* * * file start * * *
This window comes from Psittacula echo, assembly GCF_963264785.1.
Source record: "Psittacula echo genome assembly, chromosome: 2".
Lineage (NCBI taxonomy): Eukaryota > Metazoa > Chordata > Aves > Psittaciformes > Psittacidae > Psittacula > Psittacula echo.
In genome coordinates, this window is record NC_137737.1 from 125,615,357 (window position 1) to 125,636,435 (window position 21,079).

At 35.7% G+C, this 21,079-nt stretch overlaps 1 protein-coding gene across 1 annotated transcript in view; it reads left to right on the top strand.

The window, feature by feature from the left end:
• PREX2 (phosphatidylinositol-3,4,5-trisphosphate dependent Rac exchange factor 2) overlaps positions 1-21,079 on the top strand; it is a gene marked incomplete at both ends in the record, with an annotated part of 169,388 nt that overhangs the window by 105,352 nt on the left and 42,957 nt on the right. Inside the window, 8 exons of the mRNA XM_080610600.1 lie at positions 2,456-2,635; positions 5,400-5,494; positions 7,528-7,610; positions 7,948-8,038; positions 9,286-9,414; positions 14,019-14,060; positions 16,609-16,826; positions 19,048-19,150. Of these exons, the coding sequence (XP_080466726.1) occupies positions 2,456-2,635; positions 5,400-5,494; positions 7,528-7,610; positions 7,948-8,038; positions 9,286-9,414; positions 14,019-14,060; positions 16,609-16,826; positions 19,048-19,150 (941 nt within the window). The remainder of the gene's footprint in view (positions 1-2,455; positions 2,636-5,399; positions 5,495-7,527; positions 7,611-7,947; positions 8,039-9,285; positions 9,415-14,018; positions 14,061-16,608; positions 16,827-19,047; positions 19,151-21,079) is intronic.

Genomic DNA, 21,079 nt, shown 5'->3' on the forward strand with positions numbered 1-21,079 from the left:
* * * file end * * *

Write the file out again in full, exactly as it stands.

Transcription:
This window comes from Psittacula echo, assembly GCF_963264785.1.
Source record: "Psittacula echo genome assembly, chromosome: 2".
Lineage (NCBI taxonomy): Eukaryota > Metazoa > Chordata > Aves > Psittaciformes > Psittacidae > Psittacula > Psittacula echo.
In genome coordinates, this window is record NC_137737.1 from 125,615,357 (window position 1) to 125,636,435 (window position 21,079).

At 35.7% G+C, this 21,079-nt stretch overlaps 1 protein-coding gene across 1 annotated transcript in view; it reads left to right on the top strand.

The window, feature by feature from the left end:
• PREX2 (phosphatidylinositol-3,4,5-trisphosphate dependent Rac exchange factor 2) overlaps positions 1-21,079 on the top strand; it is a gene marked incomplete at both ends in the record, with an annotated part of 169,388 nt that overhangs the window by 105,352 nt on the left and 42,957 nt on the right. Inside the window, 8 exons of the mRNA XM_080610600.1 lie at positions 2,456-2,635; positions 5,400-5,494; positions 7,528-7,610; positions 7,948-8,038; positions 9,286-9,414; positions 14,019-14,060; positions 16,609-16,826; positions 19,048-19,150. Of these exons, the coding sequence (XP_080466726.1) occupies positions 2,456-2,635; positions 5,400-5,494; positions 7,528-7,610; positions 7,948-8,038; positions 9,286-9,414; positions 14,019-14,060; positions 16,609-16,826; positions 19,048-19,150 (941 nt within the window). The remainder of the gene's footprint in view (positions 1-2,455; positions 2,636-5,399; positions 5,495-7,527; positions 7,611-7,947; positions 8,039-9,285; positions 9,415-14,018; positions 14,061-16,608; positions 16,827-19,047; positions 19,151-21,079) is intronic.

Genomic DNA, 21,079 nt, shown 5'->3' on the forward strand with positions numbered 1-21,079 from the left: